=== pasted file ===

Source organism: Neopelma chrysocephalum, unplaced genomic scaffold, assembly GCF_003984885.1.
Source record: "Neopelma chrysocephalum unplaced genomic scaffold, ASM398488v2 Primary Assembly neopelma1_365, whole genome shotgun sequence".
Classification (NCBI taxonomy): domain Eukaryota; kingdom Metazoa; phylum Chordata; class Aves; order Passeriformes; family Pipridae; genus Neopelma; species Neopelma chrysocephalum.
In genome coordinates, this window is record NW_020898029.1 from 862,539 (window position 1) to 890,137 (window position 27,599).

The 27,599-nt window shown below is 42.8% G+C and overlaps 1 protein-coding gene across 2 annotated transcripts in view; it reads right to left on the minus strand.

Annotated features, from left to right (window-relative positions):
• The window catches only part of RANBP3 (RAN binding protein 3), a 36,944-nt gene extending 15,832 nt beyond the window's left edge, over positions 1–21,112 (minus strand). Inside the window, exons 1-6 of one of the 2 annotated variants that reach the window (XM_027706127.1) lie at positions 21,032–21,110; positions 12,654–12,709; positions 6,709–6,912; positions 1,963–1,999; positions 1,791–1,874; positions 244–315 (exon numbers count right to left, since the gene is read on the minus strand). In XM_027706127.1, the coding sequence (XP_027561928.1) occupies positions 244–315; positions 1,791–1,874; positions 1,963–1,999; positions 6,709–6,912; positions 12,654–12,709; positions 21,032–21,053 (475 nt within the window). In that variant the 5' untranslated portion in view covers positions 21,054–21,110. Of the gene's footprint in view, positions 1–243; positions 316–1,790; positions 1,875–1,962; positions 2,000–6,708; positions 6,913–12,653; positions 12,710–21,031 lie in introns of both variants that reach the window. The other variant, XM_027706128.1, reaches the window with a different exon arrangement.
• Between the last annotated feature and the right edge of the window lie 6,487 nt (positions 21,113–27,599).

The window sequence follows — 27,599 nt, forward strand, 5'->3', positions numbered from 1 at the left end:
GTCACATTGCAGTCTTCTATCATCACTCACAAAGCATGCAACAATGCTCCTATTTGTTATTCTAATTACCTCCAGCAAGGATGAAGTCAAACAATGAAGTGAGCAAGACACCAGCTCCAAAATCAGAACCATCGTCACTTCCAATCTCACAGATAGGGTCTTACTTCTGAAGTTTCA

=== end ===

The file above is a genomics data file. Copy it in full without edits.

Source organism: Neopelma chrysocephalum, unplaced genomic scaffold, assembly GCF_003984885.1.
Source record: "Neopelma chrysocephalum unplaced genomic scaffold, ASM398488v2 Primary Assembly neopelma1_365, whole genome shotgun sequence".
Classification (NCBI taxonomy): domain Eukaryota; kingdom Metazoa; phylum Chordata; class Aves; order Passeriformes; family Pipridae; genus Neopelma; species Neopelma chrysocephalum.
In genome coordinates, this window is record NW_020898029.1 from 862,539 (window position 1) to 890,137 (window position 27,599).

The 27,599-nt window shown below is 42.8% G+C and overlaps 1 protein-coding gene across 2 annotated transcripts in view; it reads right to left on the minus strand.

Annotated features, from left to right (window-relative positions):
• The window catches only part of RANBP3 (RAN binding protein 3), a 36,944-nt gene extending 15,832 nt beyond the window's left edge, over positions 1–21,112 (minus strand). Inside the window, exons 1-6 of one of the 2 annotated variants that reach the window (XM_027706127.1) lie at positions 21,032–21,110; positions 12,654–12,709; positions 6,709–6,912; positions 1,963–1,999; positions 1,791–1,874; positions 244–315 (exon numbers count right to left, since the gene is read on the minus strand). In XM_027706127.1, the coding sequence (XP_027561928.1) occupies positions 244–315; positions 1,791–1,874; positions 1,963–1,999; positions 6,709–6,912; positions 12,654–12,709; positions 21,032–21,053 (475 nt within the window). In that variant the 5' untranslated portion in view covers positions 21,054–21,110. Of the gene's footprint in view, positions 1–243; positions 316–1,790; positions 1,875–1,962; positions 2,000–6,708; positions 6,913–12,653; positions 12,710–21,031 lie in introns of both variants that reach the window. The other variant, XM_027706128.1, reaches the window with a different exon arrangement.
• Between the last annotated feature and the right edge of the window lie 6,487 nt (positions 21,113–27,599).

The window sequence follows — 27,599 nt, forward strand, 5'->3', positions numbered from 1 at the left end:
GTCACATTGCAGTCTTCTATCATCACTCACAAAGCATGCAACAATGCTCCTATTTGTTATTCTAATTACCTCCAGCAAGGATGAAGTCAAACAATGAAGTGAGCAAGACACCAGCTCCAAAATCAGAACCATCGTCACTTCCAATCTCACAGATAGGGTCTTACTTCTGAAGTTTCA